The Fishbowl Effect

Sad T-Rex

Sad T-Rex (Photo credit: iJammin)

There’s a pain that comes with Peace Corps service.  At least it accompanies the first 100 days of service.  I can’t pretend that it won’t also be a part of the next 700 days, but it will be less intense.  It’s something that Peace Corps warned us about.  When they told us about it, I didn’t understand.  How could I?  Now I’ve been through it.  Now I understand.  Now…how do I explain it?

Peace Corps’ description: You are always “on.”  In the Peace Corps manual, you will find a list of Core Expectations.  I have number five circled: “Recognize that you are responsible 24 hours a day, 7 days a week for your personal conduct and professional performance.”  Add that on top of the reality that you are the only American in town, and you’ve got yourself quite the fish bowl.

This hit me hard today.  I wanted to do some writing.  I needed some inspiration, so I looked through some old pictures.  The pictures stabbed me with memories.  Beautiful memories of a time that feels so long ago.  Whenever I get like this, I like to go for a walk.  It clears my head.  But I can’t go for a walk.  My host family will ask where I am going.  I’ll tell them I want to walk.  They’ll tell me it’s not safe with all the dogs out at night.

How do you deal with this?  My host family has a puppy.  I thought I would love it.  The thing is, that little dog reminds me of my two dogs—who died within two months of each other right before I left for the Peace Corps.  But I can’t be sad.  I can sneak into my room—because that comes across as antisocial.  And I can’t cry.  Having someone ask questions would only complicate the situation.

But…I move into my own apartment in 13 days or so.  That’s the small light at the end of the tunnel.  It’ll be nice to have a whole apartment rather than a small room.  It’ll be great to control my diet.  It’ll be nice to not be expected home at a certain hour.  Most of all, I can go for walks whenever I want.  It’s this beginning part—these first 100 days of service that have worn on me.

I know there’s a part of me that will always be “on.”  That part of me will either learn to adjust or sigh a long awaited sigh of relief when I finally hit American soil in 2015.  That’s such a strange thought.  The idea of being here two years is realistic now.  The thought of returning home is so…surreal.  All the food.  The flat sidewalks.  Movie theaters.  Strong Internet.  Not having trouble understanding someone in a basic conversation.

I feel like I’m in a constant state of over-alertness.

I need a vacation.

A Feeling I Cannot Shake

Something is off.  I’m doing well in my Final Site.  This is something else.  Not the strangeness of the place, the people, or the food.  This has to do with home.  I know most people would simply call it homesickness.  But that sounds to simple to me.  This is more.  To be honest…even if I Early Terminated right now and went back “home” to Colorado, I would have this feeling.  It’s an intense detachment.  I’m seeing all my connections fade.  I should have know this was inevitable…but was there even a way to accept it before?  I don’t believe so.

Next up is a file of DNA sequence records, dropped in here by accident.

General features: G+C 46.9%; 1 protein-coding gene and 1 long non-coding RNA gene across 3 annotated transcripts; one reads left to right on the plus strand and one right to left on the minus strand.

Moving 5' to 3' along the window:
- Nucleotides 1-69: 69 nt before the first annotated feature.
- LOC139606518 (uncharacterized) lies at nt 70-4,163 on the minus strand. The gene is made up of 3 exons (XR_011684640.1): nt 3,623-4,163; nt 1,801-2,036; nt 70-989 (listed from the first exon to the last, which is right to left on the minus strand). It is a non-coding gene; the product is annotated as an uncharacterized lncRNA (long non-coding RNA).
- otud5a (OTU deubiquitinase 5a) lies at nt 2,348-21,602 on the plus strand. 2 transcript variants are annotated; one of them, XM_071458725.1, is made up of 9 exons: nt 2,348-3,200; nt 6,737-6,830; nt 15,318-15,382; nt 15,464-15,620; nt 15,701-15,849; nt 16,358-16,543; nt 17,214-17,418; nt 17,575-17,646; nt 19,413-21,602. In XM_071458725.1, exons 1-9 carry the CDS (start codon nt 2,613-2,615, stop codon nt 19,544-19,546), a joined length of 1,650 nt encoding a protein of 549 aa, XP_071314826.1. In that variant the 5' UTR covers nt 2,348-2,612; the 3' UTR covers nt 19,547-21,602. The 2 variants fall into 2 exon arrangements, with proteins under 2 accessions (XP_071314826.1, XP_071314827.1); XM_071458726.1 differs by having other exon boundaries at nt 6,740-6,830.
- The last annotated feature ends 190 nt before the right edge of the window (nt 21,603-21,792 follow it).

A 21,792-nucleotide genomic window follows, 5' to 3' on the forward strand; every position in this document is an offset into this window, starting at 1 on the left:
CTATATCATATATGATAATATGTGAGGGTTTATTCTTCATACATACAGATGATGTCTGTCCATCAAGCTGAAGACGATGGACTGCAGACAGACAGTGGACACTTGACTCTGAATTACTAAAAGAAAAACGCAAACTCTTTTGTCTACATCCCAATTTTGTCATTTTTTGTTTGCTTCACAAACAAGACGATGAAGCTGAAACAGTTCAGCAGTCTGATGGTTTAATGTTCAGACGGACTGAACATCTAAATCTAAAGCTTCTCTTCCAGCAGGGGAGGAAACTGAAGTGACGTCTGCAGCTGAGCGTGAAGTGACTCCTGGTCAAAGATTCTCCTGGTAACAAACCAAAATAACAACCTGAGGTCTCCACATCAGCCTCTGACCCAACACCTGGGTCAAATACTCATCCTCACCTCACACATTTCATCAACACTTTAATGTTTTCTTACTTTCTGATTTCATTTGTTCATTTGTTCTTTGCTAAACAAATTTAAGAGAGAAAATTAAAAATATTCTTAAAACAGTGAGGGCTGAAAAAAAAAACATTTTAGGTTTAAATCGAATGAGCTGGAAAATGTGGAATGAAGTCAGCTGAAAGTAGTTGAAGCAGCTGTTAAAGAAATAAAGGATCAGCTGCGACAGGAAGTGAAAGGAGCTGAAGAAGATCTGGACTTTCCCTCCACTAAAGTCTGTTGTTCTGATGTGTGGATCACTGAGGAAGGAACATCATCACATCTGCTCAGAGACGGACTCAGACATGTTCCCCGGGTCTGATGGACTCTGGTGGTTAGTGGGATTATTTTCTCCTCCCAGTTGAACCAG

I don’t talk with friends back home very often.  When i do, I either feel a pang in my stomach or can’t find much to talk about.  The same, strange enough, is happening with my family.  Our conversations feel shorter.  Through no fault of anyone, all of the relationship’s I’ve built up for 23 years are fading.  I guess that is what happens when you are an ocean and and continent away.  It’s a pailful experience   I didn’t notice it until my kinda-relationship back home was put on hold.  This was also expected…but that doesn’t make it any easier.

I find myself relying on the support structure that I’ve built over the last ten weeks with other Peace Corps Volunteers.  Given, it is a strong support system.  I have no fear of going without advice and help.  It’s the transition of going from my usual support system to something entirely different that is getting at me.  I have these people who I regarded as immovable pillars in my life back home.  To know that I can not rely on the pillars in strange…and awkward.  I miss my friends.  I miss my family.  I miss my special someone.  I will always love them.  24 months and counting…

A poem I wrote today:

Inescapable 

Relief & Sad Memories

I feel extremely accomplished.  I finished my most difficult Elance job yesterday–and the client is very happy with the work.  Today, I helped clean my house, spent a good deal of time editing, and applied to a couple new jobs.  I feel like Summer is fully underway–which is great considering it’s the solstice today.  I just want to edit and read for the next couple days.  that would leave me with a smile on my face.

Today’s memory is a strong challenger for one of the saddest memories of my life.  The story is about the death of my friend’s seven-month old son.  I wrote the memory while at my coffee shop.  I teared up quite a bit and did everything I could to hide my tears from the people around me.  It’s so strange writing emotional things while in public–like you are the keeper of a secret.

Day Nine: Losing Your Infant Son